God help us if innovation is dead. I think the Luddites were convinced that technology was the problem, and Malthus was convinced that humans were the problem. Innovation is not the problem, nor is it responsible for many of the problems we face. Quite the contrary, in the tools, techniques and thinking models of innovation lie the answers to our problems.
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posted by Jeffrey Phillips at 10:28 AM 5 comments

Monday, January 19, 2009

Strategic clarity and innovation

The more I work with senior leaders who are interested in innovation, the more clear it becomes clear that the number one barrier to innovation is what I'll call strategic clarity. Some will call it "strategic intent" from Hamel or others, some will call it a "common purpose" or core strategy. I'll call it what I think it really is - having a clear, communicated purpose and intent for the business.

Here's the thought experiment. In a firm that has a very clear purpose or strategy that everyone understands, it is easy to generate and evaluate ideas. New ideas either support or augment the strategic purpose that people understand, or they don't. In that environment, it may be difficult to obtain funding for an idea, but it shouldn't be difficult to gain agreement that the idea aligns to the strategies and core purpose of the business. Now, consider a firm that does not have a clear, communicated strategy. How does one recognize a good idea, if the strategy and direction of the business is not clear? What may appear to be a good idea in one quarter of the business may be shrugged off in another, since each business unit or team may have its own interpretation of the strategy and direction of the business.

I suspect that whether you look at Apple or Google, or W.L. Gore or other "innovative" firms it is relatively clear top down and across the organization "what business they are in" and what their core objectives and strategies are. If it's evident from the outside looking in, then certainly it must be relatively clear on the inside. This constancy of purpose and strategy, well communicated, reinforced and compensated, is what makes these firms successful at innovation. Since innovation is inherently risky and uncertain, the more clarity and direction provided, the easier the work becomes. On the other hand, I have worked recently with firms where mid and senior level managers are constantly struggling to understand what their core mission and strategic intent is - which leads to much back and forth as to what is innovation and how it can be applied within the firm.

David Ogilvy, the famous ad man, said that he loved the "freedom of a tight brief". In other words, the more structure and information available about the expected outcomes, the easier his work became. In the same way, firms that can define their objectives, strategies and purposes and communicate those effectively internally and externally have a huge advantage when it comes to innovation, since they have established a clarity of purpose within their organization, which builds scope for the innovation teams. Firms that lack the ability to define their strategy and communicate it effectively can still innovate, but at a much more tactical level. Innovation will thrive at the level of the organization where the strategies and purpose can be defined explicitly and will struggle where the strategies and strategic intent are less well defined.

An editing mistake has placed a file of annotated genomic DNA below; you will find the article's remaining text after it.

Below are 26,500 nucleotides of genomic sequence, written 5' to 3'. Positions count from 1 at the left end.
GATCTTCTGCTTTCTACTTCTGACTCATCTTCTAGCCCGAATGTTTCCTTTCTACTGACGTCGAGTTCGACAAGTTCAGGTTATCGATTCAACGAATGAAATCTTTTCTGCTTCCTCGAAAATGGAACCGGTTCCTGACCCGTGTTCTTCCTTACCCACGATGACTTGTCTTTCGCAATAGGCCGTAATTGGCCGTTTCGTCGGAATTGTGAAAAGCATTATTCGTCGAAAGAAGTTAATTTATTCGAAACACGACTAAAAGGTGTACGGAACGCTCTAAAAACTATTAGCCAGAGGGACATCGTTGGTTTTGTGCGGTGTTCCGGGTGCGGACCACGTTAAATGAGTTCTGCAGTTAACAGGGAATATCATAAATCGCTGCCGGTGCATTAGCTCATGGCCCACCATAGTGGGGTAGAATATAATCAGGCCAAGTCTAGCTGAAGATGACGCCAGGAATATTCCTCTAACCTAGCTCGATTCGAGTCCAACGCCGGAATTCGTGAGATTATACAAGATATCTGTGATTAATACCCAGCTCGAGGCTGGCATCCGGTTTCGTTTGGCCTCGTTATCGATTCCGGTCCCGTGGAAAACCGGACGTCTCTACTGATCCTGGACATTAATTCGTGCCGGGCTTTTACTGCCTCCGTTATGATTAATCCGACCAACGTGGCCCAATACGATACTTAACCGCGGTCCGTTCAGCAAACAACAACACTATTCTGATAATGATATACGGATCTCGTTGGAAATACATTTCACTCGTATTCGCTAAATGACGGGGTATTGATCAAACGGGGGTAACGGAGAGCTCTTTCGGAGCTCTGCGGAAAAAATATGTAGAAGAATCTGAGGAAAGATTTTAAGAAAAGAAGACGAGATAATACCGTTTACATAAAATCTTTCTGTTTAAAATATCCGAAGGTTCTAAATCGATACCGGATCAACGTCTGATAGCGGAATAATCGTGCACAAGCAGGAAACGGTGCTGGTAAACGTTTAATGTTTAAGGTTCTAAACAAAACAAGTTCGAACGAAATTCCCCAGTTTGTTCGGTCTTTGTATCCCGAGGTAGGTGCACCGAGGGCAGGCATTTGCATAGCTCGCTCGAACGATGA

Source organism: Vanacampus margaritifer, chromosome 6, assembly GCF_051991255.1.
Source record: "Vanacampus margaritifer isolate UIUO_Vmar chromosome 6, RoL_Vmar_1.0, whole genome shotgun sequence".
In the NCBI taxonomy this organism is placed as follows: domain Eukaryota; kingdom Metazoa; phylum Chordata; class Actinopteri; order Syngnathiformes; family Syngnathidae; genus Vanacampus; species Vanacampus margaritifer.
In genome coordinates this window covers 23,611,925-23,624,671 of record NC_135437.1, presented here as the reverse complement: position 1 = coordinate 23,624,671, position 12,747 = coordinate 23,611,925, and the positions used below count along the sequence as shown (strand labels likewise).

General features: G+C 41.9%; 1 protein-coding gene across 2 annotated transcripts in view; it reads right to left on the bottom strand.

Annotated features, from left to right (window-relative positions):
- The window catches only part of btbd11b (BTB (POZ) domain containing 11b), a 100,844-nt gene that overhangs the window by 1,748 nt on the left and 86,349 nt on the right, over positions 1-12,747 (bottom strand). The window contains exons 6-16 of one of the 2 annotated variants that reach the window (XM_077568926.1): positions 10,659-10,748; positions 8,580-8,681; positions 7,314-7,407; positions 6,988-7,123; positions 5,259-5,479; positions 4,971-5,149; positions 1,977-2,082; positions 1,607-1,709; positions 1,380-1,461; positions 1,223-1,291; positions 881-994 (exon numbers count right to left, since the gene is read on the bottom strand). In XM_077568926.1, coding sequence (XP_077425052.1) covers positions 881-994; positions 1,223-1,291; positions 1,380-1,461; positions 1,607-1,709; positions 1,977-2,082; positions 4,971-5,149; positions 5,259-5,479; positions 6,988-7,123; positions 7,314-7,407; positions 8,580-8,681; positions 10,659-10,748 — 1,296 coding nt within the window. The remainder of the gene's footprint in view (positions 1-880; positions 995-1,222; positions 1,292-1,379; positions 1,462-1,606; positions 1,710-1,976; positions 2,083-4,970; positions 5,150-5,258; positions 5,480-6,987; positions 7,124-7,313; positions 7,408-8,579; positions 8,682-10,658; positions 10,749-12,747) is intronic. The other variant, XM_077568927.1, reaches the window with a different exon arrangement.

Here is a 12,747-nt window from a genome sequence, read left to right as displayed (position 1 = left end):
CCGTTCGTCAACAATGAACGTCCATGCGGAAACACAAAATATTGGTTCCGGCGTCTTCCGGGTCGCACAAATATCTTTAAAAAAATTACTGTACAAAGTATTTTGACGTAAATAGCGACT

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posted by Jeffrey Phillips at 6:42 AM 4 comments

Thursday, January 15, 2009

What's your innovation music?

I like to work in analogies, since sometimes they can be more illuminating than the facts themselves. Analogies are good tools for teams trying to create new ideas or identify new opportunities. One that I like is the fact that the health care industry has a significant number of uninsured or underinsured, while the banking industry has a significant number of prospects that are unbanked or underbanked. What can one industry learn from the other about analogous situations?

Some of my favorite analogies are about music. For example, I like to talk about having a "drumbeat" innovation program, something that is regular, constant and steady. What's the tempo that your innovation program works to? Does it sound like a snare drum occasionally and then long periods of silence? Or perhaps a more regular, constant bass drum?

I was thinking about music and how it can be an analogy for your innovation programs as well. There are a number of different kinds of music, which also reflect the various kinds of innovation programs. For example, there is the blues. Blues music is one of my personal favorites, but I don't like blues inspired innovation. That's when the team sits around and moans about what they could do, if only they could throw off the shackles of the existing business, or get more funding, or change the culture. Blues innovation is really about complaining about the existing business, more than doing something to change it.